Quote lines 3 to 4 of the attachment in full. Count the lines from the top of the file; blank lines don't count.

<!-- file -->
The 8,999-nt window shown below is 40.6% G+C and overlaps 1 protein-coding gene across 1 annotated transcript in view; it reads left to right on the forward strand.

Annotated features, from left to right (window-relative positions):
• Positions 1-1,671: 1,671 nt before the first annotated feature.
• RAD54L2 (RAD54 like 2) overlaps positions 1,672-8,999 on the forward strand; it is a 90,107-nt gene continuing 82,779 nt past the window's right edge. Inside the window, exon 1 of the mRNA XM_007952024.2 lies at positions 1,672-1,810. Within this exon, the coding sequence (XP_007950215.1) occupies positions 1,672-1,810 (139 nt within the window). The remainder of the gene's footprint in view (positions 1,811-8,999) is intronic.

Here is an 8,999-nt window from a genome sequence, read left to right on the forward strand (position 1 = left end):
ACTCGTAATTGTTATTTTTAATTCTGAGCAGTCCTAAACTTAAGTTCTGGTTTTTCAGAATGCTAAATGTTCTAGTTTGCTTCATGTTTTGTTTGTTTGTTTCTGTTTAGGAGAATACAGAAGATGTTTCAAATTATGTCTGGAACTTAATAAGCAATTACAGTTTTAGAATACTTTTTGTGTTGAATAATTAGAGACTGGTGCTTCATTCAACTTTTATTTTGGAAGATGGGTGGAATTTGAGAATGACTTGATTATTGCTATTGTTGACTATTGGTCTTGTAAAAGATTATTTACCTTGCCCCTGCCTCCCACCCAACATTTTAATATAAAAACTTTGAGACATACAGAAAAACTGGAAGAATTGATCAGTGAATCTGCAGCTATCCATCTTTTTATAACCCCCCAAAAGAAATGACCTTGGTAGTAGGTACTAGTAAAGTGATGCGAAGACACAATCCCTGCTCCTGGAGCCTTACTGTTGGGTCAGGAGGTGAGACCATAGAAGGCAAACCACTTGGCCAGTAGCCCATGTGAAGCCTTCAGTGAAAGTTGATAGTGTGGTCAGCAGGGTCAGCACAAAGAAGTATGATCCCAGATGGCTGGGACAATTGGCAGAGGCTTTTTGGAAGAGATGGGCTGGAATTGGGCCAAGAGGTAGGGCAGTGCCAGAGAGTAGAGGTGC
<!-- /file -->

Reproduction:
• Positions 1-1,671: 1,671 nt before the first annotated feature.
• RAD54L2 (RAD54 like 2) overlaps positions 1,672-8,999 on the forward strand; it is a 90,107-nt gene continuing 82,779 nt past the window's right edge. Inside the window, exon 1 of the mRNA XM_007952024.2 lies at positions 1,672-1,810. Within this exon, the coding sequence (XP_007950215.1) occupies positions 1,672-1,810 (139 nt within the window). The remainder of the gene's footprint in view (positions 1,811-8,999) is intronic.